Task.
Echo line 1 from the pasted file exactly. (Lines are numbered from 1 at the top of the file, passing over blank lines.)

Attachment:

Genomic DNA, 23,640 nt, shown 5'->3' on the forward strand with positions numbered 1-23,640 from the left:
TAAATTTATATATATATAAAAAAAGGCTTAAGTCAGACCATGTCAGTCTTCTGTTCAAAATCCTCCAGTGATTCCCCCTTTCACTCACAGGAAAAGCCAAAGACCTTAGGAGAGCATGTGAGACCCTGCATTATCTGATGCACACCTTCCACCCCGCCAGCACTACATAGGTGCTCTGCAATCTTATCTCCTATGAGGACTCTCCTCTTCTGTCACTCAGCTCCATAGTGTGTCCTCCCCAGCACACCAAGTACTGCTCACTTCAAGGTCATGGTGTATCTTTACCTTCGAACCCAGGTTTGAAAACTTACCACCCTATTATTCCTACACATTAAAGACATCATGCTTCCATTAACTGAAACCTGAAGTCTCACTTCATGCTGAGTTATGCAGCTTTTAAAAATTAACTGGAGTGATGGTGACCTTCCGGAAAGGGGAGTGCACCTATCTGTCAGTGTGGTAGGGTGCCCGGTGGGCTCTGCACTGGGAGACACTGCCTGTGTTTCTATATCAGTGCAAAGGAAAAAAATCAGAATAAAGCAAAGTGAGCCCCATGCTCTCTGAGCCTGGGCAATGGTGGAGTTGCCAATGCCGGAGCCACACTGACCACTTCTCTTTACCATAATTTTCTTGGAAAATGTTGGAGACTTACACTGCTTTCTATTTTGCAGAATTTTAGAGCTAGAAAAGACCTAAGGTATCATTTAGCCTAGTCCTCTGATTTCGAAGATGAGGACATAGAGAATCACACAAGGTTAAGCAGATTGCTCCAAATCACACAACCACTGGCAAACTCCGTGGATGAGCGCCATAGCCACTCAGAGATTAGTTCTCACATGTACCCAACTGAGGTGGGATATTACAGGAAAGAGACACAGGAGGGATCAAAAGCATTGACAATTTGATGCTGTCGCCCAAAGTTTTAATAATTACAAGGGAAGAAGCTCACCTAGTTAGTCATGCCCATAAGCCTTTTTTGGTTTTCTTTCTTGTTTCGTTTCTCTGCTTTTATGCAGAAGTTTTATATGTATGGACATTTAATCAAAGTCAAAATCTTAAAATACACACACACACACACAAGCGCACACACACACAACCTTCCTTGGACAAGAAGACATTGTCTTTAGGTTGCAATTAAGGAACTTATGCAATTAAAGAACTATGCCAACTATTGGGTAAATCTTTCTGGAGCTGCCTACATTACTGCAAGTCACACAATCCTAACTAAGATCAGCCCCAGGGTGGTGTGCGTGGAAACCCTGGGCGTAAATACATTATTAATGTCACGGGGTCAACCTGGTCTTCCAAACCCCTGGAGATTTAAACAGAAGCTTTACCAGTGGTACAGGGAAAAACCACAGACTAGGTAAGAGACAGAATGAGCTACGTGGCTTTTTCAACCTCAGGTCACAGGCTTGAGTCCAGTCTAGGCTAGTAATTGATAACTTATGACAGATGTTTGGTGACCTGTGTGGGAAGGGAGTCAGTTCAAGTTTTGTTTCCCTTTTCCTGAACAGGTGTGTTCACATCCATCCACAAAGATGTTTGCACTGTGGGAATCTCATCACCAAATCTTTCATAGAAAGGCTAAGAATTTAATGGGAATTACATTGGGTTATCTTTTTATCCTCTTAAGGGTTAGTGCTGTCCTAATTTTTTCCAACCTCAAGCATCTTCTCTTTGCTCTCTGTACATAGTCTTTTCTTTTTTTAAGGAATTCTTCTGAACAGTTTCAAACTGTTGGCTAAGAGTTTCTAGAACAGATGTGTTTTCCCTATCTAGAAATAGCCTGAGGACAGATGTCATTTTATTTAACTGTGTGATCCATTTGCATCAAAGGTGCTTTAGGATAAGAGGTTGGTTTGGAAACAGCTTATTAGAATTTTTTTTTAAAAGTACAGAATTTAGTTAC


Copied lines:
Genomic DNA, 23,640 nt, shown 5'->3' on the forward strand with positions numbered 1-23,640 from the left: